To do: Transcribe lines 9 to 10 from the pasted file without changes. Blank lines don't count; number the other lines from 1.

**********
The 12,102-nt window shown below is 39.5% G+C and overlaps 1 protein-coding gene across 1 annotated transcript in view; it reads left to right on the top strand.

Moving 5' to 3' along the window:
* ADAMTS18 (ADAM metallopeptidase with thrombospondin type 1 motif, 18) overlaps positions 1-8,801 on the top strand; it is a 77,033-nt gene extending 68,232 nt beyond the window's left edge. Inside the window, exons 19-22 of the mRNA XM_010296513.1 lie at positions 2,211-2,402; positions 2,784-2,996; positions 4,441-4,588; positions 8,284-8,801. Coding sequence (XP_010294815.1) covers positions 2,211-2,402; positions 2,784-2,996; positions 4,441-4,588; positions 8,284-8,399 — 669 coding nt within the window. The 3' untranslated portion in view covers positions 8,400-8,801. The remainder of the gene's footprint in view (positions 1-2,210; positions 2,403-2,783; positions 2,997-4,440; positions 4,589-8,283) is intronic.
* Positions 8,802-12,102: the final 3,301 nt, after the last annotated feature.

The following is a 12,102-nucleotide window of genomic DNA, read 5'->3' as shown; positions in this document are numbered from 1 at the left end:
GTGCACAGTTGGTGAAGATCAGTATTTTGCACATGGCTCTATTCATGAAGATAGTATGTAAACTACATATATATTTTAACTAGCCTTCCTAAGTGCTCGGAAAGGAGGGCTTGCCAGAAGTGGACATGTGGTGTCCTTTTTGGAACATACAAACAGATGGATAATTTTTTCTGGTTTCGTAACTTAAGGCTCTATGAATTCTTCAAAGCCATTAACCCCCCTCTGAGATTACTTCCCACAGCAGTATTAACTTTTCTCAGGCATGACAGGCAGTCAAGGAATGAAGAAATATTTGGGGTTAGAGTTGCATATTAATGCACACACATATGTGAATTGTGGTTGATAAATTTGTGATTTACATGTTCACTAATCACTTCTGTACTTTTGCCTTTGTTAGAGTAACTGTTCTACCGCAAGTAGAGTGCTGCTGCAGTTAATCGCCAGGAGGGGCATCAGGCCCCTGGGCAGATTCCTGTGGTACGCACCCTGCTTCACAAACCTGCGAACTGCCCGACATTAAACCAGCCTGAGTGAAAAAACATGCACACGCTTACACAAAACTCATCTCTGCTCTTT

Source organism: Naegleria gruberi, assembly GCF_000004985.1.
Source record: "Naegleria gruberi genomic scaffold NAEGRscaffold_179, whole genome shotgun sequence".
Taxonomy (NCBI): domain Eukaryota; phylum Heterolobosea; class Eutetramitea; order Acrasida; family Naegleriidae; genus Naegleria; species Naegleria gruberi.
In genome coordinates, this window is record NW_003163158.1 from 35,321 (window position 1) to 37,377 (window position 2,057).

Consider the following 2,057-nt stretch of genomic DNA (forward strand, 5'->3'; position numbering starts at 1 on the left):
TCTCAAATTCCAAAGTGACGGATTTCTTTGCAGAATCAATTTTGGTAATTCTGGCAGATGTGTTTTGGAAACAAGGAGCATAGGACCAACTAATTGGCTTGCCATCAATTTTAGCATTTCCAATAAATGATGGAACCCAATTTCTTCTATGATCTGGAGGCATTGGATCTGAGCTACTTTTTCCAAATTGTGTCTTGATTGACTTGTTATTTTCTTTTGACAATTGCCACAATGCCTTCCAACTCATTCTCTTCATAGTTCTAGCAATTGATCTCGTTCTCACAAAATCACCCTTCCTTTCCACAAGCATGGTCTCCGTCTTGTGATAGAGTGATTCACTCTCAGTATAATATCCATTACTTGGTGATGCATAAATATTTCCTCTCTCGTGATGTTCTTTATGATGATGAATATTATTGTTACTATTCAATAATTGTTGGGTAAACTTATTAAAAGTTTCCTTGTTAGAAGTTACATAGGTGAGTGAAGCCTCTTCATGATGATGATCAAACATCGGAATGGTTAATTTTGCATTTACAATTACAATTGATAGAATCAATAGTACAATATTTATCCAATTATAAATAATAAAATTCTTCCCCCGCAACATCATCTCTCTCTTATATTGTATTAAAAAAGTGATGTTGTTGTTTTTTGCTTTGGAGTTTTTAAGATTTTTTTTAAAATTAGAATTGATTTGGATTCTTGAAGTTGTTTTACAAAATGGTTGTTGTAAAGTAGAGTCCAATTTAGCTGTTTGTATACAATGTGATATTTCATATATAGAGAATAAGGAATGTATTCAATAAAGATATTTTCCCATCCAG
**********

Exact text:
Taxonomy (NCBI): domain Eukaryota; phylum Heterolobosea; class Eutetramitea; order Acrasida; family Naegleriidae; genus Naegleria; species Naegleria gruberi.
In genome coordinates, this window is record NW_003163158.1 from 35,321 (window position 1) to 37,377 (window position 2,057).